RTFA. Please. Interesting, useful tech being used for progressive ends benefitting our species. Perhaps, if sufficient numbers of human beings get off their rusty-dusties and build political movements to support and involve solutions like this – we can turn around some of the decades of profits-before-anything-else ideology that has destroyed so much of this world, this nation’s potential.

Mako unmanned wingman “cleared for takeoff” — and lots of sales!


Kratos

❝ Kratos Defense & Security Solutions has been granted approval by the US government to market its UTAP-22 Mako ‘unmanned wingman’ internationally…

The US State Department has permitted the San Diego-based company to promote its Mako jet-powered unmanned aircraft system to certain undisclosed European and Asia-Pacific region countries.

❝ …The Mako offers fighter-like performance and is designed to function as a wingman to manned aircraft, as a force multiplier in contested airspace, or to be deployed independently or in groups of UASs. It is capable of carrying both weapons and sensor systems.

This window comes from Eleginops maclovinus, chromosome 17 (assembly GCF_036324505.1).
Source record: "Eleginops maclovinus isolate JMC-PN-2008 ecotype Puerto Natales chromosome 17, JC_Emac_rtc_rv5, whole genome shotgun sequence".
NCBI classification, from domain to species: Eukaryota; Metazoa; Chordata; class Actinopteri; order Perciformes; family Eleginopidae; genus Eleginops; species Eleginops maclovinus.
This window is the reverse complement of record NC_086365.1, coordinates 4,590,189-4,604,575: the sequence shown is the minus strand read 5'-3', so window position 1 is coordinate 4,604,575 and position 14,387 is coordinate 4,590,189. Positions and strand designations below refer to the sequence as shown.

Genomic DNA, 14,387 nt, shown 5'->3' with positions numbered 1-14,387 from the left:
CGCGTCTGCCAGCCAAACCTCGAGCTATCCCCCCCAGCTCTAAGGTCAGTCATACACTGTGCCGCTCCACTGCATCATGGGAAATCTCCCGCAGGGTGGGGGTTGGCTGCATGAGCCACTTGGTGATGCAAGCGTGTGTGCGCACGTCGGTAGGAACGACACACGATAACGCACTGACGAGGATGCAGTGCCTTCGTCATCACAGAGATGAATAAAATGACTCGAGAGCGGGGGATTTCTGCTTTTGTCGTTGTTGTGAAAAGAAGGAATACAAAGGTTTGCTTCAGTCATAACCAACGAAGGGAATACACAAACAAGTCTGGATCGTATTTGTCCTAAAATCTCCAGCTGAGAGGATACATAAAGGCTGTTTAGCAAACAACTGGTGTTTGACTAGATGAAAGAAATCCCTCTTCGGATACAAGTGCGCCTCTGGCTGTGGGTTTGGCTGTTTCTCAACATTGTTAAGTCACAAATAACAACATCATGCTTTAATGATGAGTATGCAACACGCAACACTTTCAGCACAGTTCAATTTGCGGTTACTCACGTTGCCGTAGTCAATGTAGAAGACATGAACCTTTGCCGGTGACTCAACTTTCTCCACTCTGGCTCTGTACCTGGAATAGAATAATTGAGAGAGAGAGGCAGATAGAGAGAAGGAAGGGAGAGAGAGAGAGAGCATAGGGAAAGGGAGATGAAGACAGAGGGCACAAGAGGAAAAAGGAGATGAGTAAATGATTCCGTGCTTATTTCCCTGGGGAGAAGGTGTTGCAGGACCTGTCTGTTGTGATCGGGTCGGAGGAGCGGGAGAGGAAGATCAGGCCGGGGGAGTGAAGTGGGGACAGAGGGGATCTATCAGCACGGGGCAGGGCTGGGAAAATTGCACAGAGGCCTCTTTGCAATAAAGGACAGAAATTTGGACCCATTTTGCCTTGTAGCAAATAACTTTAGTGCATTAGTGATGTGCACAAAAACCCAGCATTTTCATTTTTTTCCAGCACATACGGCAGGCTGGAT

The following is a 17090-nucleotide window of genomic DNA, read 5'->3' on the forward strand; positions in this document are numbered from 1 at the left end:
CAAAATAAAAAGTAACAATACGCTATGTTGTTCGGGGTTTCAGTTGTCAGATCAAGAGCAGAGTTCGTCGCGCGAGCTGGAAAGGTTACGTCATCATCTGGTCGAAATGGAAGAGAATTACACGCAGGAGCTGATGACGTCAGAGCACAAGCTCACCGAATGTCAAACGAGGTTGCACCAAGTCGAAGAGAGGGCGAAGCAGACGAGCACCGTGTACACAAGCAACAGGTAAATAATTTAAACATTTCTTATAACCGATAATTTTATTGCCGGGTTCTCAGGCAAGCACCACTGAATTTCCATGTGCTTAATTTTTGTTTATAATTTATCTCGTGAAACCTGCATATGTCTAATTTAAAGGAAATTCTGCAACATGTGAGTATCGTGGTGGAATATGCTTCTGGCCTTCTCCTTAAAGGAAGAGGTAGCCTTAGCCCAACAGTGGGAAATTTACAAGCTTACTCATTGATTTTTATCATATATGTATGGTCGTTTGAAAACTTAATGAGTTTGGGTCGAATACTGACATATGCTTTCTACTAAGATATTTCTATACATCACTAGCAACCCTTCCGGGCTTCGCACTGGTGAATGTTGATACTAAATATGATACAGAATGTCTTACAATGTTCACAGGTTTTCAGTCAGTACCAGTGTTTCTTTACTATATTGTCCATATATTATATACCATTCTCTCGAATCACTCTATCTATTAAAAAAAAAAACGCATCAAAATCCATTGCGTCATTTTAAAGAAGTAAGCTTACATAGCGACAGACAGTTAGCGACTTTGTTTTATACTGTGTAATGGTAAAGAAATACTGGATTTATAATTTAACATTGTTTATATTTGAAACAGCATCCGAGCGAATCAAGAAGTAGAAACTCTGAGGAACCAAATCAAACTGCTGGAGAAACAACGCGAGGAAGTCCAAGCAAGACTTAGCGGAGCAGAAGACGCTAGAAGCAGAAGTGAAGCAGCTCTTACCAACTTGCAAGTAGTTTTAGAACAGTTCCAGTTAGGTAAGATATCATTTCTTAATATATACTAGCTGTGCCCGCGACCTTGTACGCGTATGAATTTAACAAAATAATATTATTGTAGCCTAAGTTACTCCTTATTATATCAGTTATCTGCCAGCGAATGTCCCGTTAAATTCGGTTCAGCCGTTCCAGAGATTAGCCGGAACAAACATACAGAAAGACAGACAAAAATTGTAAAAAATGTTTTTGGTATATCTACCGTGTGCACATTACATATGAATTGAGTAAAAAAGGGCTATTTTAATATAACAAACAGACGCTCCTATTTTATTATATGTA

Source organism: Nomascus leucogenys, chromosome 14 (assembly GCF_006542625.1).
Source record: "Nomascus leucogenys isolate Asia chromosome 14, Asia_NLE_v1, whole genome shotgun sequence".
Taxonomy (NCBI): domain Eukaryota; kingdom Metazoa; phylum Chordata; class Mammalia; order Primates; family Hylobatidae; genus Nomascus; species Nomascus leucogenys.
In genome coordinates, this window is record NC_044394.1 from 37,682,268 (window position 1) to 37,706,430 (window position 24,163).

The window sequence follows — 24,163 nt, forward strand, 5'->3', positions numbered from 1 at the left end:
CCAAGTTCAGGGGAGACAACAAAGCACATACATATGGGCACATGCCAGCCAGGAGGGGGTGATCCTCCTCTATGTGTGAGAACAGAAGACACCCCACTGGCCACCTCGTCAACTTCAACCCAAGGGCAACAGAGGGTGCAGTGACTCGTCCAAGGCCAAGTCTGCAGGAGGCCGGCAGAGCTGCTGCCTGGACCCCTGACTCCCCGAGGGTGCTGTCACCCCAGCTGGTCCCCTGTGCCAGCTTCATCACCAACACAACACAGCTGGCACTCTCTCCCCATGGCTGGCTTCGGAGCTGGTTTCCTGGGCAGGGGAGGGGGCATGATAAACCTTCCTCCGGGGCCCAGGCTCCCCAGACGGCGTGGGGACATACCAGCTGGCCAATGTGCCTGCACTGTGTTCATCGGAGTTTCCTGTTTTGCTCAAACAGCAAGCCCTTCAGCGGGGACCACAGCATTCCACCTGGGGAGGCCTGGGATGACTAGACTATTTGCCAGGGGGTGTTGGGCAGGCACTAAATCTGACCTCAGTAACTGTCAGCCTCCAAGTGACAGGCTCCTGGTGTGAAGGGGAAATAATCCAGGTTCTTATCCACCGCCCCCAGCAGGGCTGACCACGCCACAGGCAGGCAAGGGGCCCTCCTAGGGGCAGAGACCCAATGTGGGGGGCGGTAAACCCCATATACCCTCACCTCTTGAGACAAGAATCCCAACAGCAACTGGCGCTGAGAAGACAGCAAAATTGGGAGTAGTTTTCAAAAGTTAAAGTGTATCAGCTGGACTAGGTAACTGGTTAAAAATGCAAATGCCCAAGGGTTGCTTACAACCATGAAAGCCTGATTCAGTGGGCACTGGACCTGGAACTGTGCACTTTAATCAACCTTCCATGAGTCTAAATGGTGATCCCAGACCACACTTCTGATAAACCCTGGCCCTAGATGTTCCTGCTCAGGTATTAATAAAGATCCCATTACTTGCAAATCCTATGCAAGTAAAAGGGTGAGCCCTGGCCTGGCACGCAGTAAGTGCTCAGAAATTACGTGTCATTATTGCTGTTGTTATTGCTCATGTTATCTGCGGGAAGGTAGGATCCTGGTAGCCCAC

It will obey all orders. No educated, independent thought allowed.

Earlier post: https://eideard.com/2017/06/18/the-u-s-air-force-is-ready-to-try-disposable-drones/

Amazon patents drones wirelessly charging your electric car while driving — Who? Wha?


Click to enlargeReuters/Brendan McDermid

As countries around the world are putting more electric vehicles on the road, they’re also struggling to power those engines. For now, countries are focusing on adding charging stations, but in the future there may be a more mobile option available to drivers: flying drones that come to you.

In early October, the US Patent and Trademark Office granted Amazon the patent for developing a drone that can connect to transfer electricity to a car in motion. Amazon filed the application in 2014, the patent document showed…

How cool is that?

In a nutshell, when the vehicle is low on battery, it will contact a central server, which communicates with the car to figure out the amount of energy needed for its intended destination before sending out an unmanned flying machine with some form of battery to service the car. Several authentication steps would be required to prevent malicious use, according to the filing. The new patent might go well with an earlier Amazon application that envisions recharging stations on top of public street lights for flying drones to use themselves.